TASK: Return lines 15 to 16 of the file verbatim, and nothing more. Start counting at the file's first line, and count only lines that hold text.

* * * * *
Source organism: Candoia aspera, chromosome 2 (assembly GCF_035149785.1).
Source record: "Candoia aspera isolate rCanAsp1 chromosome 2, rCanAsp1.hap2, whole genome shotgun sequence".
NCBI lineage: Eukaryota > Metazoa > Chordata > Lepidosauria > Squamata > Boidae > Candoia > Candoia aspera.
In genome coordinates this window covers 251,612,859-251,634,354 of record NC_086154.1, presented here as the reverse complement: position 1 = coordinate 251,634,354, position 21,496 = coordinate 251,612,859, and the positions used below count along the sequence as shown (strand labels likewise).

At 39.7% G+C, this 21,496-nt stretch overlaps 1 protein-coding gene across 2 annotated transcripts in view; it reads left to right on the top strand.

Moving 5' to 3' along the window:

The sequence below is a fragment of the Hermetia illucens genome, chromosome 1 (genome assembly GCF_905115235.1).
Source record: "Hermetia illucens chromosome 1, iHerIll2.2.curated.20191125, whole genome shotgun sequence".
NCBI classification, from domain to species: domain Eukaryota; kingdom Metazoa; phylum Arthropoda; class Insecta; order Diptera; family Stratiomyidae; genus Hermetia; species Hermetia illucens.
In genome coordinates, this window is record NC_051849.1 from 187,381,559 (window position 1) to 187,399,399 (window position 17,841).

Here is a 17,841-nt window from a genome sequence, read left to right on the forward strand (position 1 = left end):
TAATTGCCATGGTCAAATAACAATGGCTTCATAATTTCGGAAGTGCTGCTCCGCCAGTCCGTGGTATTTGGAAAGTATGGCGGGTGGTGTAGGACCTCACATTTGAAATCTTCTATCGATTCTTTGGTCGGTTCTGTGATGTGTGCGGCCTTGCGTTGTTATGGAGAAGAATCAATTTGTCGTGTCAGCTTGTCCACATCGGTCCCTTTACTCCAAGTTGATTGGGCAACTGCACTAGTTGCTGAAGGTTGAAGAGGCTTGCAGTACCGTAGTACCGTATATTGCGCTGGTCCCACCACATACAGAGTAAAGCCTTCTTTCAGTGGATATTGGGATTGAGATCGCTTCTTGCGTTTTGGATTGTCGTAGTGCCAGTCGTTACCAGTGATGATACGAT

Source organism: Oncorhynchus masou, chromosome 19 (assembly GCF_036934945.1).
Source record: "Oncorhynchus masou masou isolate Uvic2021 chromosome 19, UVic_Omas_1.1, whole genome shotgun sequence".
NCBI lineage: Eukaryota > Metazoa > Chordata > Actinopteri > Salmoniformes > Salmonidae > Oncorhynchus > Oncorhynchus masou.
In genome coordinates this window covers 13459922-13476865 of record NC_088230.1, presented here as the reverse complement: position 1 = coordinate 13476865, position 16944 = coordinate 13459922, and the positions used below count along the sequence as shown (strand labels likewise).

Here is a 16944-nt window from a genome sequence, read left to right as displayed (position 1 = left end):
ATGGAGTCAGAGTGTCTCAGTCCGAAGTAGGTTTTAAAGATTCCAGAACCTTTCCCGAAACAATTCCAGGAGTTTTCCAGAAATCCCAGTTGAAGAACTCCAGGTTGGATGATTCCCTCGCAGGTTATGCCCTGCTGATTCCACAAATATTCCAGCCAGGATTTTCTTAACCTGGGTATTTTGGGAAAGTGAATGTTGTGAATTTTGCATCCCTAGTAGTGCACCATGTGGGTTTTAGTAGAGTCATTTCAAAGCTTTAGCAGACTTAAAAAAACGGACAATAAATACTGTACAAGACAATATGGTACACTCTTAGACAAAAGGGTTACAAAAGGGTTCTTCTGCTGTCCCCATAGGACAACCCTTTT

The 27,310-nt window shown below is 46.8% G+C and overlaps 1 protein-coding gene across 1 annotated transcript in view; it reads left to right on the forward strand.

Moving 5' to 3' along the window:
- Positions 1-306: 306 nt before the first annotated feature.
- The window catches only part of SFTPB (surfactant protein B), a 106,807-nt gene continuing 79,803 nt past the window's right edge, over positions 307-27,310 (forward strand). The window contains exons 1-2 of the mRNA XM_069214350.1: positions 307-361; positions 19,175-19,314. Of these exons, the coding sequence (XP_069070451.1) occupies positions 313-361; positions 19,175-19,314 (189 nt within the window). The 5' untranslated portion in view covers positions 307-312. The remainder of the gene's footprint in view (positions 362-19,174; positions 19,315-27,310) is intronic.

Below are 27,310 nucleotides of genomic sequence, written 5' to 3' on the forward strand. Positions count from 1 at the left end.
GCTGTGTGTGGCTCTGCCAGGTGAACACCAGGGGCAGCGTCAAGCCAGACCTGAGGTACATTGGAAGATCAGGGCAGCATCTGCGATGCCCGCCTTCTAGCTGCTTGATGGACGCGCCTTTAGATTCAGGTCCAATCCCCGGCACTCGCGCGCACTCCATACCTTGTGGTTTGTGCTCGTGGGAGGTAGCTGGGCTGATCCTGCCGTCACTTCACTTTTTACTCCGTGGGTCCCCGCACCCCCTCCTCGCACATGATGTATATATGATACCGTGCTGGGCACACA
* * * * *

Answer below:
NCBI lineage: Eukaryota > Metazoa > Chordata > Actinopteri > Salmoniformes > Salmonidae > Oncorhynchus > Oncorhynchus masou.
In genome coordinates this window covers 13459922-13476865 of record NC_088230.1, presented here as the reverse complement: position 1 = coordinate 13476865, position 16944 = coordinate 13459922, and the positions used below count along the sequence as shown (strand labels likewise).